Faltschonhorn (3022m)

Without any alarm I awake from my bivvy 6 o'clock sharp at sunrise. Pack my backpack and off I go. Unfortunately it does not turn out to be possible to continue in a straight line towards my destination (who would have thought that this may turn out difficult in the mountains?!) so I have to go down and loose around 300m elevation.

I meet some other hikers, some of which have camped at a creek. A group of three is heading up the Piz Aul, an impressive hunk of rock. The Faltschonhorn (3022m) on the other hand is a simple walking peak, marked white-red-white and only made difficult by its height and long approach. I meet several people who gave up and turned around half way up the summit ridge or even from the pass just below.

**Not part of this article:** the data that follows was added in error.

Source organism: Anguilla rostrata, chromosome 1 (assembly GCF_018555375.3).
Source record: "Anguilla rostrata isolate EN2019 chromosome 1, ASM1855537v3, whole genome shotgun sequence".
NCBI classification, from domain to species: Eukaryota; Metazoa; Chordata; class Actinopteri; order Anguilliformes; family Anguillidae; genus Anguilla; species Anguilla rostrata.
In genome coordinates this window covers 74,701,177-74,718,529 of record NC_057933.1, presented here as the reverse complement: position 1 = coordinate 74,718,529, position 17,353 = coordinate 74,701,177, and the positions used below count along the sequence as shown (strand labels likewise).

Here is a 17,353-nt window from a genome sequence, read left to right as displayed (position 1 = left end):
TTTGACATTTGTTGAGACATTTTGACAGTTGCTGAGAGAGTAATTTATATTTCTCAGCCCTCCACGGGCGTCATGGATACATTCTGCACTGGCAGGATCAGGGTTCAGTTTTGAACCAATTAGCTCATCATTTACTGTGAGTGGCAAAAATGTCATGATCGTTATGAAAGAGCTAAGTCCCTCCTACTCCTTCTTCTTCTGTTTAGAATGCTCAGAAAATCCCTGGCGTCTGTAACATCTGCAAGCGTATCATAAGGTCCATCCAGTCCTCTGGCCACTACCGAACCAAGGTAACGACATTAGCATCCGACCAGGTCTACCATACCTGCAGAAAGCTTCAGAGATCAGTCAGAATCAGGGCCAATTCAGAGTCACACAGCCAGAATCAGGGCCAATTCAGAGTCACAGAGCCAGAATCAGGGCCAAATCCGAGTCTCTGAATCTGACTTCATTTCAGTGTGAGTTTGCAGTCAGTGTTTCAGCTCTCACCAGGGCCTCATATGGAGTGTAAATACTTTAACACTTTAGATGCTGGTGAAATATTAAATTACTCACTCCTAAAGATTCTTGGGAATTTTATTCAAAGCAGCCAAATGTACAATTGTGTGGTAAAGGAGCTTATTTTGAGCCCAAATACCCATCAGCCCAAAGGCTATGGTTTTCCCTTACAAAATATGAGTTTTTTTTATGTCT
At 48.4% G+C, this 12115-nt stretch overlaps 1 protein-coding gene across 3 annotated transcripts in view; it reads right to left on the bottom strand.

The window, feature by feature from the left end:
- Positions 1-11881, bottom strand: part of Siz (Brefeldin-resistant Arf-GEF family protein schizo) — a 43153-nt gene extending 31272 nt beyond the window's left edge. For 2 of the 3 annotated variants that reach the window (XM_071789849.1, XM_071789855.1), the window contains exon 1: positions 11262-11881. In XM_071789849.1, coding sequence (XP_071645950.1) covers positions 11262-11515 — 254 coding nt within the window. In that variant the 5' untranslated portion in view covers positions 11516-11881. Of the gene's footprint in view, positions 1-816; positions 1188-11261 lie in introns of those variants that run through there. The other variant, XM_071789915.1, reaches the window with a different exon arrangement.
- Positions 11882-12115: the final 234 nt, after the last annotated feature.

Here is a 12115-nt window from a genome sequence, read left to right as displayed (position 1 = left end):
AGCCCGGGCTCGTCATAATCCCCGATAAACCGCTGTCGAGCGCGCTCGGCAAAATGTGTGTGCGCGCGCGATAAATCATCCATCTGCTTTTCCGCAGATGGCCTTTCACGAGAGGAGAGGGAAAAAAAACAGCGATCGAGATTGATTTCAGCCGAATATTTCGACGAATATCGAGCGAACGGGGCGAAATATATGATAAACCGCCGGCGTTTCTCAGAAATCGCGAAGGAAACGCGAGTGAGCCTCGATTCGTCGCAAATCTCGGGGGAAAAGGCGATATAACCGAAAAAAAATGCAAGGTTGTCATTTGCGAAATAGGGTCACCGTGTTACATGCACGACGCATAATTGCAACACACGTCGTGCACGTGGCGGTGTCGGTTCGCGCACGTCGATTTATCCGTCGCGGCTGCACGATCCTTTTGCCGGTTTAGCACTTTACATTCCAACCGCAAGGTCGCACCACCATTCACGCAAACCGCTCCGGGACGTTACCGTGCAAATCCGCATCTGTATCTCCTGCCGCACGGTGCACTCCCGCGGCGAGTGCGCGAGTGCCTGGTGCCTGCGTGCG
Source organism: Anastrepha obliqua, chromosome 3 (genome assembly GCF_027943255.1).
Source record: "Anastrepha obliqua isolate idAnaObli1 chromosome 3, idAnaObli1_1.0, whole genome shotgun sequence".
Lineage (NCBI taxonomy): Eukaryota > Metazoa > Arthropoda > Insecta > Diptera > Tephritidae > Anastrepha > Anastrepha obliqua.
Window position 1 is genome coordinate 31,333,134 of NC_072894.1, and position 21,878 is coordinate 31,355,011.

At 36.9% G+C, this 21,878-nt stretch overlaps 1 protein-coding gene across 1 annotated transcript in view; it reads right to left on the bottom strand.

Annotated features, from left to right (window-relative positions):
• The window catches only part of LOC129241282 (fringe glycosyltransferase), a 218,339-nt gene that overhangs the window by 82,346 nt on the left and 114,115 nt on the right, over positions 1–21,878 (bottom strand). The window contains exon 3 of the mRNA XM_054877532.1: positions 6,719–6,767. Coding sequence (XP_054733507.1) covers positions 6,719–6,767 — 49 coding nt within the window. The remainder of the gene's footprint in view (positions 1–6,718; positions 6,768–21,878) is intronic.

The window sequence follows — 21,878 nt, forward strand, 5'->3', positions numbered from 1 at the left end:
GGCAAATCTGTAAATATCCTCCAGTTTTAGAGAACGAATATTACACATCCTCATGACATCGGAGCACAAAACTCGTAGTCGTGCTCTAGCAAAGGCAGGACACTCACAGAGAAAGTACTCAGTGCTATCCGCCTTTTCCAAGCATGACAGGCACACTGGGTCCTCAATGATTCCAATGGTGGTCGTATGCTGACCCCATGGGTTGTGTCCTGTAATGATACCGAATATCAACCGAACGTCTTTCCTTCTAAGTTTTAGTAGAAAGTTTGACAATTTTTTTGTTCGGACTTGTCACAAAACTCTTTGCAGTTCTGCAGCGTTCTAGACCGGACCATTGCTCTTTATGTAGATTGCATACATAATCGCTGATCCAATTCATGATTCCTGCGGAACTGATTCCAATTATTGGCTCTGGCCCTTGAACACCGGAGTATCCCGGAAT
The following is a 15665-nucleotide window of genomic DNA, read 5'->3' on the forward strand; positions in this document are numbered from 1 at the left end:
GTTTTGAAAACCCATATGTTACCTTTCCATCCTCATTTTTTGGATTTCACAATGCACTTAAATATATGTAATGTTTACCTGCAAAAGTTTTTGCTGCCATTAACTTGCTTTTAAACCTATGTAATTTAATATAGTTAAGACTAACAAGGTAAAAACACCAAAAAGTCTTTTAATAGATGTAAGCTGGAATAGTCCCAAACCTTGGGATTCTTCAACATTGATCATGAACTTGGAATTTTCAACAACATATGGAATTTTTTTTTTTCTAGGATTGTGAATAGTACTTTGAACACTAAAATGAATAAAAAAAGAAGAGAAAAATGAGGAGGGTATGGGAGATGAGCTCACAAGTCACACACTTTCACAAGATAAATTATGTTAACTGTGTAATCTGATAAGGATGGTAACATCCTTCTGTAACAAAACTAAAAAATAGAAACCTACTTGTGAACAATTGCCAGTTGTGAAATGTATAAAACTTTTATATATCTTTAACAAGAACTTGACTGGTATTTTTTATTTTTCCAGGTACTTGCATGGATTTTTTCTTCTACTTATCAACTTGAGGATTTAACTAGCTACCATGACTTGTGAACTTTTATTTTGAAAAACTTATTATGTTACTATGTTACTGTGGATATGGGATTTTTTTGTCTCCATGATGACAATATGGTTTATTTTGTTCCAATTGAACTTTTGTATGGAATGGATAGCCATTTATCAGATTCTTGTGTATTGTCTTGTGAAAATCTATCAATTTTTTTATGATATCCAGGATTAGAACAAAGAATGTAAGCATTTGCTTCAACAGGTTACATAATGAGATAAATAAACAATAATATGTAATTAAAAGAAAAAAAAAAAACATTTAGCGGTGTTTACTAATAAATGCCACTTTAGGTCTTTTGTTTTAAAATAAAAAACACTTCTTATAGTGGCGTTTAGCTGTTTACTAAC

I reach the summit around 11 o'clock and for the first few minutes share it with a young guy and his dog before I have it to myself. The view is even more spectacular than yesterday. Not a single cloud in sight. If I squint I can see all the way around the globe onto my own arse.

Going down, again the other direction from where I came up, it gets hotter and hotter. While I enjoyed a slight breeze on the summit (enough to create small dust devils dancing around me) and the high altitude made the temperature bearable to begin with, it's now just painfully hot. I stop at every creek crossing (lots!) and soak my hat and shirt in water (damn you quick drying synthetic fabrics!). I'm also drinking like a horse.

Nearing the picturesque village of Vrin, people are again making hay. Some of the slopes they mow using the specialized tractor are so steep I'd be afraid to walk them, let alone drive a motor vehicle. Either way this seems like a lot of very hard work, especially when it's hot like this.